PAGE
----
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qwert

For what purpose is _Crypto_DeriveKey?

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qwert

I've recently started working with the encryption functions.  I'm able to encrypt and decrypt files just fine.  But I keep noticing references to _Crypto_DeriveKey.  Yet I can't find any explanation of how it fits in.  And the description from msdn isn't any help (to me):

 

The CryptDeriveKey function generates cryptographic session keys derived from a base data value. This function guarantees that when the same cryptographic service provider (CSP) and algorithms are used, the keys generated from the same base data are identical. The base data can be a password or any other user data.

 

What are the intended uses?

Any help will be appreciated.

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TheDcoder

Generates random a key which is constant IMO. For real I don't know what It does...

TD :sweating:


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jvanegmond

I don't know about Crypto API but when you want to use a symmetric cypher such as AES, you need to use the same shared key for decryption as for encryption. With public-key cryptography (commonly known as being used in certificates for authentication and encryption) you don't have a shared secret key. So you have algorithms to negotiate and compute a shared secret key for this session only (also known as session key), for example by combining both of your public keys. An example of this is Diffie-Hellman key exchange.

It wouldn't be much of a stretch to assume that this is an implementation of such an algorithm. Also make sure you are reading the right documentation: https://msdn.microsoft.com/en-us/library/windows/desktop/aa379916(v=vs.85).aspxAnd in general working with encryption requires a solid understanding of the theory.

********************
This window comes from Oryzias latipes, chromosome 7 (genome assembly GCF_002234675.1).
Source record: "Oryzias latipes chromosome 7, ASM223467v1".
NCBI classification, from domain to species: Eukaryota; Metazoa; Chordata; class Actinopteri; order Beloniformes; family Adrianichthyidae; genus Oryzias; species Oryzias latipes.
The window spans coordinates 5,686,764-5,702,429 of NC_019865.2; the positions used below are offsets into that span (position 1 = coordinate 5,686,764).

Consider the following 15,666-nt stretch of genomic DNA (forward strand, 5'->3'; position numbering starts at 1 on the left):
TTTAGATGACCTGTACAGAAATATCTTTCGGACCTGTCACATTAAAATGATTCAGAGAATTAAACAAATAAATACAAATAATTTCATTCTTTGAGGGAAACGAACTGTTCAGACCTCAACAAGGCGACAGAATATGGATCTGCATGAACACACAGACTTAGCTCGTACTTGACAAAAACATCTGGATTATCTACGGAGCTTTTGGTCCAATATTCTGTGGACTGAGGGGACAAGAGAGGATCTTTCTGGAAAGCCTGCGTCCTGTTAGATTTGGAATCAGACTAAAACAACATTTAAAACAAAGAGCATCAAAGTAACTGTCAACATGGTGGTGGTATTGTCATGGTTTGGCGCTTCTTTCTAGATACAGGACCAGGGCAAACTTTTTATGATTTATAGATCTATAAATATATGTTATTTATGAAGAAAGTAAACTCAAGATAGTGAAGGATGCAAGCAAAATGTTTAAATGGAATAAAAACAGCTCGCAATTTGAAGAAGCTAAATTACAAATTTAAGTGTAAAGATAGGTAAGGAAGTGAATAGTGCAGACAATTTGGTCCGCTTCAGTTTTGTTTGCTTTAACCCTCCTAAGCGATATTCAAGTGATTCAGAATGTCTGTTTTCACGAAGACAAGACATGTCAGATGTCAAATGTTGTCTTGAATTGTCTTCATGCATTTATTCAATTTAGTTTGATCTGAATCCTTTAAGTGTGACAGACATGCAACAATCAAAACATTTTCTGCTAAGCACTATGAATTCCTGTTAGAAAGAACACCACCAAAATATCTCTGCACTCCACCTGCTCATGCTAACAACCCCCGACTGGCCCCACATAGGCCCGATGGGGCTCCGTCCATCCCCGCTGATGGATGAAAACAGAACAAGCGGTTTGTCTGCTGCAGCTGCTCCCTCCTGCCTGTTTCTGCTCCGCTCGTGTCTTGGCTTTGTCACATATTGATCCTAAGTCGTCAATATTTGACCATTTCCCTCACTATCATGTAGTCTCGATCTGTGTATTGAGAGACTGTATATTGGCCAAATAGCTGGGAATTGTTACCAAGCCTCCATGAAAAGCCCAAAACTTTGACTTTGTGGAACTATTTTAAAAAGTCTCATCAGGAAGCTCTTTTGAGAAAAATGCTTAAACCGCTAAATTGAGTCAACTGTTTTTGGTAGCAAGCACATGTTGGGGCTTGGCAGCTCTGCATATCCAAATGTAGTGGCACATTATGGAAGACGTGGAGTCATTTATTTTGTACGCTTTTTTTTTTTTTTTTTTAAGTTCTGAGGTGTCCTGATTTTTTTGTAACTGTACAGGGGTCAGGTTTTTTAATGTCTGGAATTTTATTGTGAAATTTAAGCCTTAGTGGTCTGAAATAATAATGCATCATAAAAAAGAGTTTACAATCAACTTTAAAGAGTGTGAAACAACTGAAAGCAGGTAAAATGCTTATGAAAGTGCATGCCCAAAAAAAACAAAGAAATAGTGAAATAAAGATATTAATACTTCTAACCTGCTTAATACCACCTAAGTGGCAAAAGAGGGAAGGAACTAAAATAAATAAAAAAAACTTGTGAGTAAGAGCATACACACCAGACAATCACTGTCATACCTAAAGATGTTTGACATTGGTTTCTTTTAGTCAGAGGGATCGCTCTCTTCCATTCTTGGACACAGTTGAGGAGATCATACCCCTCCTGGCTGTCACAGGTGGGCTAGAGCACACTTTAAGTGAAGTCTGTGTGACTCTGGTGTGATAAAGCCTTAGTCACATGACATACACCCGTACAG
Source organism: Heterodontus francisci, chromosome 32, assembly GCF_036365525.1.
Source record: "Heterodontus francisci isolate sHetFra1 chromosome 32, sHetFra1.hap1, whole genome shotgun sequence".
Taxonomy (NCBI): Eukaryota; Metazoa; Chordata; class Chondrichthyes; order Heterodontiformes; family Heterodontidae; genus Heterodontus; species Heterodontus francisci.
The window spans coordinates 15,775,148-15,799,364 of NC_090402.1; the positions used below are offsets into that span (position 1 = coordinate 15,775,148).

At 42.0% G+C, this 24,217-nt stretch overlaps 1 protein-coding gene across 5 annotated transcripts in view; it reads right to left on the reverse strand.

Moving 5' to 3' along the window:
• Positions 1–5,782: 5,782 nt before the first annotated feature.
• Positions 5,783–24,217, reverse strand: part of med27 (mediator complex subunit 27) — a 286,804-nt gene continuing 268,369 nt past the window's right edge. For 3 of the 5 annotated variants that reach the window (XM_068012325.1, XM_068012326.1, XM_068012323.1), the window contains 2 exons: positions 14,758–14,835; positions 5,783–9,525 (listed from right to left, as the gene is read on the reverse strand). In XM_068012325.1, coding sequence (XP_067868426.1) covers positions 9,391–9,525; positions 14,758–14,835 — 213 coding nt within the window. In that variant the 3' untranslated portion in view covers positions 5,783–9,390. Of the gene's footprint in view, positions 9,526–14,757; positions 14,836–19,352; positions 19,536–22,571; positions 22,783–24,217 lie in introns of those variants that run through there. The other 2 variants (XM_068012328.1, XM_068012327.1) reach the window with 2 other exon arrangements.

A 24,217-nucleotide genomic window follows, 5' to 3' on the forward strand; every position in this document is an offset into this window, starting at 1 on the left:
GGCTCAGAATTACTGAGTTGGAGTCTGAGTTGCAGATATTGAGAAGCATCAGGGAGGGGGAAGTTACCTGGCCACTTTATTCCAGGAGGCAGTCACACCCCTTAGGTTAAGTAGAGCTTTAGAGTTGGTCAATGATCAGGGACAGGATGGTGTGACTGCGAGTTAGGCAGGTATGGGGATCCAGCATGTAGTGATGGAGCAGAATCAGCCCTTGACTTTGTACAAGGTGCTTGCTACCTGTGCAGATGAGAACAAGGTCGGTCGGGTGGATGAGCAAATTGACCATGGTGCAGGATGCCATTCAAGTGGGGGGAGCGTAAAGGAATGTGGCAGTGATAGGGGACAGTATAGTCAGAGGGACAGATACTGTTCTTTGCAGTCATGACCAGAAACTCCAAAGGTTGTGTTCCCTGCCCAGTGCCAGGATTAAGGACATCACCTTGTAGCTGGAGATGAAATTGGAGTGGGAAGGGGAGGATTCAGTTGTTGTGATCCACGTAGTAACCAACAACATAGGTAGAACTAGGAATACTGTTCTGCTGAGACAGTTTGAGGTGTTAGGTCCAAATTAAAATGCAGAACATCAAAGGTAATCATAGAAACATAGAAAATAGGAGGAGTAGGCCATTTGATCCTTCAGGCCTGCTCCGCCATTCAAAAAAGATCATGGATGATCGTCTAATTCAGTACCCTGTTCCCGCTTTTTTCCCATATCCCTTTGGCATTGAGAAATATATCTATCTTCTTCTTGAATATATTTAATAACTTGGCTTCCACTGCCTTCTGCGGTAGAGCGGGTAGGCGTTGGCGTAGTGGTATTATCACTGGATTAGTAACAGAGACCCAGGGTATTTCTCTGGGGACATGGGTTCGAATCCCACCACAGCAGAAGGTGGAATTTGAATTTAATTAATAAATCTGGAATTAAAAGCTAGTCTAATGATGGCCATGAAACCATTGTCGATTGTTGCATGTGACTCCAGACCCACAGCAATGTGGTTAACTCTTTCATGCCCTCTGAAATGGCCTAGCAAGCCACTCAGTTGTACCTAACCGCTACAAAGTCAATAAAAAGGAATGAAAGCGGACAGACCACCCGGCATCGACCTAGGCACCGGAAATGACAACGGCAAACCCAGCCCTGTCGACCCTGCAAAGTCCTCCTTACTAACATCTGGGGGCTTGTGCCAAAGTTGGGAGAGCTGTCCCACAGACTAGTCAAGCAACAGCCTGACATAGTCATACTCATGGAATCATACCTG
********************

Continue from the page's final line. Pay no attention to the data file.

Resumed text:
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TheDcoder

@Manadar Do you mean that _Crypto_DeriveKey  generates a (constant) key for a session (i.e from start of the program till exit) ?

TD :)


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jchd

No this primitive generates a key structure from the credential supplied which is suitable for further cryptographic processing.

Say you supply a key = 'abcdef' for encrypting with AES for instance, the call derives (hence its name) a key structure useable by subsequent AES encryption.


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jchd

See MSDN for more details. In short, most if not all crypto standards use a predetermined key size. For instance, AES uses keys of 128, 192 or 256 bits. If your user-level password is 'abc', there is not enough data(*) so your 'abc' (base key) is transformed into a hash and you get a handle to this key block in return from CryptoDeriveKey. Parameters for this call dictate which algorithm will be used and flags allow for flexibility.

(*) Even when your supplied user-level base key is long enough, it is also transformed into a cryptographic hash.


This wonderful site allows debugging and testing regular expressions (many flavors available). An absolute must have in your bookmarks.
Another excellent RegExp tutorial. Don't forget downloading your copy of up-to-date pcretest.exe and pcregrep.exe here
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PCRE v8.33 regexp documentation latest available release and currently implemented in AutoIt beta.

SQLitespeed is another feature-rich premier SQLite manager (includes import/export). Well worth a try.
SQLite Expert (freeware Personal Edition or payware Pro version) is a very useful SQLite database manager.
An excellent eBook covering almost every aspect of SQLite3: a must-read for anyone doing serious work.
SQL tutorial (covers "generic" SQL, but most of it applies to SQLite as well)
A work-in-progress SQLite3 tutorial. Don't miss other LxyzTHW pages!
SQLite official website with full documentation (may be newer than the SQLite library that comes standard with AutoIt)

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